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View Diary: Scorn (277 comments)

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  •  Guns not necessary (17+ / 0-)

    Beat them at their own game. Create our own economy that corporations can't participate in, a people's market that operates in credits relating to social and environmental responsibility. If I give my neighbor some food, they can pay me in people's credits, and vice versa. It could be internet-powered. I could share my net connection with my neighbors for people's credits, so they have access to the information needed to navigate around the System.

    •  I'm hardly saying we have to use... (2+ / 0-)
      Recommended by:
      Nightprowlkitty, greenearth

      ...guns.  I'm simply saying that we have them, and can use them to affect change, and as long as that is true, we are not bereft of hope.

      The urge to save humanity is almost always a false face for the urge to rule it. ~ H.L. Mencken

      by Jay Elias on Thu Sep 06, 2007 at 06:23:39 PM PDT

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    •  We have such a system already... (29+ / 0-)

      It's called America. It already has rules, money, and a communication system.

      We, The People, need to reclaim it. We need to demand that policies be adopted that satisfy OUR concerns without giving in to the argument that it would be bad for business.

      We, The People, need to develop a Pavlovian response to the phrase "it would be bad for business": BULLSHIT!

      If We, The People, want something from our government, business will simply have to adapt or die. I suspect that business will simply adapt.

      We, The People, are the most productive workers in the world. If business can't survive amidst Our reasonable demands, they don't deserve to exist.

      I'm all for capitalism, but business that interferes with Our reasonable demands does not deserve to exist.

      I fear that the Bush Era of American History shall forever be as stained as the Nazi Era of German History.

      by Jimdotz on Thu Sep 06, 2007 at 07:07:13 PM PDT

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      •  And Bill Gates lobbies for an unlimited (8+ / 0-)

        guest worker program.  Poor Bill, what's a multibillionaire to do?

      •  A standing ovation to you! (5+ / 0-)

        You nailed it.

      •  You got Calvin Coolidge rolling in his grave. (3+ / 0-)

        "The business of America is business."
        Note that this was in the 1924-28 period just before the Great Depression.

        You got it on the nose.

        This is our business:
        We the People of the United States, in Order to form a more perfect Union, establish Justice, insure domestic Tranquility, provide for the common defense, promote the general Welfare, and secure the Blessings of Liberty to ourselves and our Posterity, do ordain and establish this Constitution for the United States of America.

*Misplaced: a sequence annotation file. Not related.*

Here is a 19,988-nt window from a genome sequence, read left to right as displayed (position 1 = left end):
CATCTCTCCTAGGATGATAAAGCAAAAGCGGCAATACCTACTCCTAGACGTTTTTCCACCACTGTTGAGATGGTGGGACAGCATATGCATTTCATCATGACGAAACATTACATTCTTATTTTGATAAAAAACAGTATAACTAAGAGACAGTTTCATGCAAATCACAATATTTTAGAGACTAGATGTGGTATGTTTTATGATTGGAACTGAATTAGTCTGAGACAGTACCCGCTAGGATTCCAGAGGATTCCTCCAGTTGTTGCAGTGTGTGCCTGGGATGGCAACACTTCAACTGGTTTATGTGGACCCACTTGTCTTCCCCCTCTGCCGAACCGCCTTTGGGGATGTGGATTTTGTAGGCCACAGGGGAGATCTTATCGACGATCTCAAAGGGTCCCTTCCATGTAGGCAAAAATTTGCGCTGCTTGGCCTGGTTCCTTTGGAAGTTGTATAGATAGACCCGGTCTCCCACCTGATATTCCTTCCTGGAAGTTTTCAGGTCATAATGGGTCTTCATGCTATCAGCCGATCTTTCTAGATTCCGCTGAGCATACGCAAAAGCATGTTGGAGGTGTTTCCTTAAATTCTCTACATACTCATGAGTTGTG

"Peace is more distant than might be thought." - Subcommandante Marcos.

        by walkshills on Thu Sep 06, 2007 at 11:22:19 PM PDT

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      •  'Adapt or die' is what *capitalists* do. (6+ / 0-)

        When it's rainy, you move the umbrella display to the front of the store.  You observe the current environment of the marketplace, try to anticipate the effect on demand and then adapt your business accordingly.  To a "true" free-market capitalist, government regulations and the reasonable demands of the public are merely another part of the environment, the market.  The public becomes wary of bovine growth hormone, you stop giving it to your dairy herd and start advertising that fact on your milk cartons.

        OTOH, Corporatists - say, manufacturers of sunscreen - would attempt to lobby Congress to make rain illegal, and/or pass severe regulations on umbrella makers.  Or, if you manufacture bovine growth hormone, you sue that dairies who advertise that they don't use it in an attempt to leverage the courts to control the marketplace to your advantage.  That's anything but free-market capitalism. That's using wealth and power to control the marketplace instead of adapting to it.

        "What's good for GM is good for the country" epitomizes the scam that Corporatists have been running for ages.  Business is business (as if there's no difference between ADM and your local farmer) and what's bad for Verizon must be bad for the small businessperson, too.  Thus, the anti-Net Neutrality movement and the nearly universal buy-in by small business associations around the country who would be totally screwed if Verizon and other corporations were legally able to regulate the Net.  

        Corporations claim to represent free-market capitalism just as the ruthless dictators of the Soviet Union claimed to represent Communism or as Dobson et al claim to represent Christianity or al-Qaeda claims to represent Islam or as Republicans claim to represent Democracy.  All of these are really just Authoritarians masquerading as idealists.

        "You are coming to a sad realization. CANCEL or ALLOW?"

        by sxwarren on Fri Sep 07, 2007 at 04:26:10 AM PDT

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    •  I really like this idea (8+ / 0-)

      you know, people have tried to start credit unions and insurance clubs and so on ... they get stopped by corporate interests time and again. Yes, America is the country of entrepreneurs. As long as the entrepreneurs are white, male, wear three piece suits, and make campaign contributions. And don't tell me about 1 or 2 exceptions -- they're always there, to prove the rule.

      "There are four boxes to use in the defense of liberty: soap, ballot, jury, ammo. Use in that order." Ed Howdershelt

      by JuliaAnn on Thu Sep 06, 2007 at 07:13:51 PM PDT

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